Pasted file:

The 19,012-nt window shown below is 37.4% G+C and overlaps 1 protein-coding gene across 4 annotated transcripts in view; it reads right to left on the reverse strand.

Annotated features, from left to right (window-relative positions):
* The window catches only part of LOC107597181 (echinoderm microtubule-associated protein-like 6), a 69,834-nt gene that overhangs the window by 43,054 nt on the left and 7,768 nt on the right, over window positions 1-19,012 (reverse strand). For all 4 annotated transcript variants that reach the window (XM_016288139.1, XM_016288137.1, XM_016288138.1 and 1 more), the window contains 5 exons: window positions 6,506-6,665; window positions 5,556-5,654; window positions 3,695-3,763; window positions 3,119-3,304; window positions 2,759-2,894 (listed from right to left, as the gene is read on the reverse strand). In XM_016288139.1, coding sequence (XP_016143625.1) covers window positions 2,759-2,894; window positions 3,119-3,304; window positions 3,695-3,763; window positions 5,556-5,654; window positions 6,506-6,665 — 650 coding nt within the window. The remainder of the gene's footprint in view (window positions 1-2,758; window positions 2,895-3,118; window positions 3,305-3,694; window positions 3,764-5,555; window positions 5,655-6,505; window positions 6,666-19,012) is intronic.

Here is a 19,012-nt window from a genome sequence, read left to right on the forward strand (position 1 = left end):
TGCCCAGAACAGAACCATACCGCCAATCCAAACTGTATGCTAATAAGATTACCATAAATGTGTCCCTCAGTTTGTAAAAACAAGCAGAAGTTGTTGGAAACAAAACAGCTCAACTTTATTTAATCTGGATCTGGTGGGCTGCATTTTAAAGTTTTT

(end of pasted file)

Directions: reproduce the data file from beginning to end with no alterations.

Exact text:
The 19,012-nt window shown below is 37.4% G+C and overlaps 1 protein-coding gene across 4 annotated transcripts in view; it reads right to left on the reverse strand.

Annotated features, from left to right (window-relative positions):
* The window catches only part of LOC107597181 (echinoderm microtubule-associated protein-like 6), a 69,834-nt gene that overhangs the window by 43,054 nt on the left and 7,768 nt on the right, over window positions 1-19,012 (reverse strand). For all 4 annotated transcript variants that reach the window (XM_016288139.1, XM_016288137.1, XM_016288138.1 and 1 more), the window contains 5 exons: window positions 6,506-6,665; window positions 5,556-5,654; window positions 3,695-3,763; window positions 3,119-3,304; window positions 2,759-2,894 (listed from right to left, as the gene is read on the reverse strand). In XM_016288139.1, coding sequence (XP_016143625.1) covers window positions 2,759-2,894; window positions 3,119-3,304; window positions 3,695-3,763; window positions 5,556-5,654; window positions 6,506-6,665 — 650 coding nt within the window. The remainder of the gene's footprint in view (window positions 1-2,758; window positions 2,895-3,118; window positions 3,305-3,694; window positions 3,764-5,555; window positions 5,655-6,505; window positions 6,666-19,012) is intronic.

Here is a 19,012-nt window from a genome sequence, read left to right on the forward strand (position 1 = left end):
TGCCCAGAACAGAACCATACCGCCAATCCAAACTGTATGCTAATAAGATTACCATAAATGTGTCCCTCAGTTTGTAAAAACAAGCAGAAGTTGTTGGAAACAAAACAGCTCAACTTTATTTAATCTGGATCTGGTGGGCTGCATTTTAAAGTTTTT